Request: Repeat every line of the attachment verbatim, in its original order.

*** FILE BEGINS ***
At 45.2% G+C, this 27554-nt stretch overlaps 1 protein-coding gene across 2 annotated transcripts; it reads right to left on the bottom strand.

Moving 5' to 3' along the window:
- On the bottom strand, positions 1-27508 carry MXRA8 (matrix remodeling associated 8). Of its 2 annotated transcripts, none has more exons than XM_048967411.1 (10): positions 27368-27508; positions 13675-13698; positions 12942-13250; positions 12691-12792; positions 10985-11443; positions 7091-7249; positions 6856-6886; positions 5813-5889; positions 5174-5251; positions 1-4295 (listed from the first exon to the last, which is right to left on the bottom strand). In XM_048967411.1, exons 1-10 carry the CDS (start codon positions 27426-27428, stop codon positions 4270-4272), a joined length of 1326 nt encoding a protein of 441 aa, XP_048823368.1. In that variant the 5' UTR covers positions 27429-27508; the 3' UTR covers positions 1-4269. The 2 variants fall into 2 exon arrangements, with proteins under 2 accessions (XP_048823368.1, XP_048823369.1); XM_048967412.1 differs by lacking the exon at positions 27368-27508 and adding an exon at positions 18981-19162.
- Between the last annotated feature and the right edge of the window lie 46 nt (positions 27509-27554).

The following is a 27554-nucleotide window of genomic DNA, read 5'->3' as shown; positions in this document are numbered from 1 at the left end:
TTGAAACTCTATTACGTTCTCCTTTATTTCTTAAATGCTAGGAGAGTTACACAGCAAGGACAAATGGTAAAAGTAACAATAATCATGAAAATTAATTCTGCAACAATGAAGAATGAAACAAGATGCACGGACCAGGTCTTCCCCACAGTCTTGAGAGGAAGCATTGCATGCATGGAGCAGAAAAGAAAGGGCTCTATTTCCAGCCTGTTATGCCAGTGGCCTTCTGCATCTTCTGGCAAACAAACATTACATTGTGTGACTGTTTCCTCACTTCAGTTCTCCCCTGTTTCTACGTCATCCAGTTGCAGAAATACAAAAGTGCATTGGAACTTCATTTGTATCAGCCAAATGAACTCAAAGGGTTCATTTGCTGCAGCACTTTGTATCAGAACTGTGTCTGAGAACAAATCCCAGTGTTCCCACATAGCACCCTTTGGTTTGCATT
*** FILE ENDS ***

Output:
At 45.2% G+C, this 27554-nt stretch overlaps 1 protein-coding gene across 2 annotated transcripts; it reads right to left on the bottom strand.

Moving 5' to 3' along the window:
- On the bottom strand, positions 1-27508 carry MXRA8 (matrix remodeling associated 8). Of its 2 annotated transcripts, none has more exons than XM_048967411.1 (10): positions 27368-27508; positions 13675-13698; positions 12942-13250; positions 12691-12792; positions 10985-11443; positions 7091-7249; positions 6856-6886; positions 5813-5889; positions 5174-5251; positions 1-4295 (listed from the first exon to the last, which is right to left on the bottom strand). In XM_048967411.1, exons 1-10 carry the CDS (start codon positions 27426-27428, stop codon positions 4270-4272), a joined length of 1326 nt encoding a protein of 441 aa, XP_048823368.1. In that variant the 5' UTR covers positions 27429-27508; the 3' UTR covers positions 1-4269. The 2 variants fall into 2 exon arrangements, with proteins under 2 accessions (XP_048823368.1, XP_048823369.1); XM_048967412.1 differs by lacking the exon at positions 27368-27508 and adding an exon at positions 18981-19162.
- Between the last annotated feature and the right edge of the window lie 46 nt (positions 27509-27554).

The following is a 27554-nucleotide window of genomic DNA, read 5'->3' as shown; positions in this document are numbered from 1 at the left end:
TTGAAACTCTATTACGTTCTCCTTTATTTCTTAAATGCTAGGAGAGTTACACAGCAAGGACAAATGGTAAAAGTAACAATAATCATGAAAATTAATTCTGCAACAATGAAGAATGAAACAAGATGCACGGACCAGGTCTTCCCCACAGTCTTGAGAGGAAGCATTGCATGCATGGAGCAGAAAAGAAAGGGCTCTATTTCCAGCCTGTTATGCCAGTGGCCTTCTGCATCTTCTGGCAAACAAACATTACATTGTGTGACTGTTTCCTCACTTCAGTTCTCCCCTGTTTCTACGTCATCCAGTTGCAGAAATACAAAAGTGCATTGGAACTTCATTTGTATCAGCCAAATGAACTCAAAGGGTTCATTTGCTGCAGCACTTTGTATCAGAACTGTGTCTGAGAACAAATCCCAGTGTTCCCACATAGCACCCTTTGGTTTGCATT